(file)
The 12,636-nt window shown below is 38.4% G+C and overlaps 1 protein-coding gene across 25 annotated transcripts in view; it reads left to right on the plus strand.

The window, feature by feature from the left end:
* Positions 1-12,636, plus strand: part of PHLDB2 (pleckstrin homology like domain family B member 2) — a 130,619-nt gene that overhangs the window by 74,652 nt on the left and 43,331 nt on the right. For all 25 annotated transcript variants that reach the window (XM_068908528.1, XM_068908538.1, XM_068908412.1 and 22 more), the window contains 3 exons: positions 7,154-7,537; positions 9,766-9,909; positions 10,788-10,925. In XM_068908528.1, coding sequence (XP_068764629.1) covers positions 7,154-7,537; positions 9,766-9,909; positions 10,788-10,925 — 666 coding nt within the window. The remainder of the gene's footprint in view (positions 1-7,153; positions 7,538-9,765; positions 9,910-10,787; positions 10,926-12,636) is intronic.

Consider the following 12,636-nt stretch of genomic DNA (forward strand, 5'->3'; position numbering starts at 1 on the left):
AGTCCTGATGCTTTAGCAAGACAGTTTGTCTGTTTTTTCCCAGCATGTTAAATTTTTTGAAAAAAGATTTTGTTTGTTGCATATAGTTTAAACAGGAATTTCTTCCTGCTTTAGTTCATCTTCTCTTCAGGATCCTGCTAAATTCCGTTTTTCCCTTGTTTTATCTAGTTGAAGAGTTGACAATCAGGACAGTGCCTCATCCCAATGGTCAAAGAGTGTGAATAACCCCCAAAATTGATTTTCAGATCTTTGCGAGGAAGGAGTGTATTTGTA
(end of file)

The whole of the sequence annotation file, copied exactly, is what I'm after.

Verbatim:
The 12,636-nt window shown below is 38.4% G+C and overlaps 1 protein-coding gene across 25 annotated transcripts in view; it reads left to right on the plus strand.

The window, feature by feature from the left end:
* Positions 1-12,636, plus strand: part of PHLDB2 (pleckstrin homology like domain family B member 2) — a 130,619-nt gene that overhangs the window by 74,652 nt on the left and 43,331 nt on the right. For all 25 annotated transcript variants that reach the window (XM_068908528.1, XM_068908538.1, XM_068908412.1 and 22 more), the window contains 3 exons: positions 7,154-7,537; positions 9,766-9,909; positions 10,788-10,925. In XM_068908528.1, coding sequence (XP_068764629.1) covers positions 7,154-7,537; positions 9,766-9,909; positions 10,788-10,925 — 666 coding nt within the window. The remainder of the gene's footprint in view (positions 1-7,153; positions 7,538-9,765; positions 9,910-10,787; positions 10,926-12,636) is intronic.

Consider the following 12,636-nt stretch of genomic DNA (forward strand, 5'->3'; position numbering starts at 1 on the left):
AGTCCTGATGCTTTAGCAAGACAGTTTGTCTGTTTTTTCCCAGCATGTTAAATTTTTTGAAAAAAGATTTTGTTTGTTGCATATAGTTTAAACAGGAATTTCTTCCTGCTTTAGTTCATCTTCTCTTCAGGATCCTGCTAAATTCCGTTTTTCCCTTGTTTTATCTAGTTGAAGAGTTGACAATCAGGACAGTGCCTCATCCCAATGGTCAAAGAGTGTGAATAACCCCCAAAATTGATTTTCAGATCTTTGCGAGGAAGGAGTGTATTTGTA